Loperamide

By Lifelearn Inc.

Medications

December 8, 2008

Why has my veterinarian prescribed this medicine?

Loperamide is used to help manage diarrhea in dogs. It helps stop diarrhea by slowing down motility (movement) in the intestines. Loperamide has also been used to treat acute colitis and malabsorption/maldigestion.

How do I give this medication?

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  • Give this medication to your pet as directed by your veterinarian. READ THE LABEL CAREFULLY.
  • If the medicine is a liquid, shake well before using and measure the dose with reasonable care.
  • Try to give this medication at about the same time each day.
  • DO NOT give the pet more medicine than directed and do not give more often than directed.
  • Try not to miss giving any doses.

What if I miss giving a dose?

Give the dose as soon as possible. If it is almost time for the next dose, skip the missed dose, and continue with the regular schedule. Do not give the pet two doses at once.

How do I store this medicine?

  • Keep this medicine out of reach of children.
  • Store this medicine in a cool, dry place at room temperature. Store away from heat and direct sunlight.
  • Do not store this medicine in the bathroom, near the kitchen sink or in damp places. The medicine may break down if exposed to heat or moisture.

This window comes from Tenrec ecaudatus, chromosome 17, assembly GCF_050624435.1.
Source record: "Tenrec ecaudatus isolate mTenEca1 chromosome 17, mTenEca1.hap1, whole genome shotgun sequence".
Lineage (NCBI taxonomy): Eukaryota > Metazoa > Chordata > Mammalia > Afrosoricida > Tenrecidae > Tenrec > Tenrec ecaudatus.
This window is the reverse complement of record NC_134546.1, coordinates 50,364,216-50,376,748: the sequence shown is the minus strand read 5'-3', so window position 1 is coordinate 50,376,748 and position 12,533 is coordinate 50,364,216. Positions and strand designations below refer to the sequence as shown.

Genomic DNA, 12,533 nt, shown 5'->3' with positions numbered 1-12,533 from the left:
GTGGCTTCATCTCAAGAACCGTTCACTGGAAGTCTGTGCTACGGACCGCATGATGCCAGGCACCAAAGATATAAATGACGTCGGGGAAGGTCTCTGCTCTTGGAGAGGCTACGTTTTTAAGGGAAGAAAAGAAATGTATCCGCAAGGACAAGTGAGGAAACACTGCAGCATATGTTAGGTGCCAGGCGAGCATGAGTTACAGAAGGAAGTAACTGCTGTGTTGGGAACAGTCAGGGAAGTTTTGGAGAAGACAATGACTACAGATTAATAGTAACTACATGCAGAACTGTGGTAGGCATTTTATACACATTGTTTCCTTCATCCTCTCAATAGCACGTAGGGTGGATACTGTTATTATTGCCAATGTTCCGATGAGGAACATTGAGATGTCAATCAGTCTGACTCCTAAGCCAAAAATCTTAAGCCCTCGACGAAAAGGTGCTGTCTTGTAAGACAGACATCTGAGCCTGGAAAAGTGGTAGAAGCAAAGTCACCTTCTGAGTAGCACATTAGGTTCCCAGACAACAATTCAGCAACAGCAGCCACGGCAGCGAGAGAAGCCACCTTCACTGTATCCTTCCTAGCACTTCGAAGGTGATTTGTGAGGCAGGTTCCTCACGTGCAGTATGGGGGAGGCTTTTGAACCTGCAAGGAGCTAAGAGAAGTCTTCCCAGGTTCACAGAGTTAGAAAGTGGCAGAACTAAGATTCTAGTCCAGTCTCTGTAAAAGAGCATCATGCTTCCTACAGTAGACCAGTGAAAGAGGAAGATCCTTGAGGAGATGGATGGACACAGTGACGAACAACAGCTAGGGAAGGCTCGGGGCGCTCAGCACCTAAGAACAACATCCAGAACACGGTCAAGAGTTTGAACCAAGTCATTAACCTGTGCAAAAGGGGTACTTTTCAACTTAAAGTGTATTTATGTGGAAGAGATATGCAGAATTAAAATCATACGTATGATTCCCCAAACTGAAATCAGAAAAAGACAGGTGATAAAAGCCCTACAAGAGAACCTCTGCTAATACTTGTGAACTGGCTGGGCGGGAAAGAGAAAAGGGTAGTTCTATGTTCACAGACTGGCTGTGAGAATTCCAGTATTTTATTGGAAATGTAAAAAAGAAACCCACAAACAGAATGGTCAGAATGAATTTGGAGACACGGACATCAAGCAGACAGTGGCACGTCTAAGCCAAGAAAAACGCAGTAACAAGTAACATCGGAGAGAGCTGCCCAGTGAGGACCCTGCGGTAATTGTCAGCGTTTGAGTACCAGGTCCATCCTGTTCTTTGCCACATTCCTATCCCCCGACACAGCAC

What are the potential side effects?

"If given long term, this medication may lead to constipation."
  • There are few reported side effects with this medication.
  • The following side effects have been reported: vomiting, soft stools, bloody diarrhea, weight loss.
  • If given long term, this medication may lead to constipation.
  • Dogs that have a mutation in the multi-drug resistance gene (MDR gene), may lack p-glycoprotein in the blood-brain barrier. with these animals, loperamide may cause profound sedation. Susceptible breeds include: Collie, Australian shepherds, Old English sheepdogs, longhaired Whippets and Shetland sheepdogs.
  • Contact your veterinarian if the diarrhea persists.
  • Other side effects may occur. If you notice anything unusual, contact your veterinarian.

Are there any possible drug interactions?

  • Make sure to tell your veterinarian what other medication you are giving to your pet.
  • Quite often your veterinarian may prescribe two different medications, and sometimes a drug interaction may be anticipated. In this case, your veterinarian may vary the dose and/or monitor your pet more closely.
  • Loperamide should not be given with ketoconazole or other MDR1 membrane inhibitors. These medications may increase blood-brain barrier penetration and cause depression.
  • Contact your veterinarian if your pet experiences any unusual reactions when different medications are given together.

REMEMBER!  READ THE LABEL.

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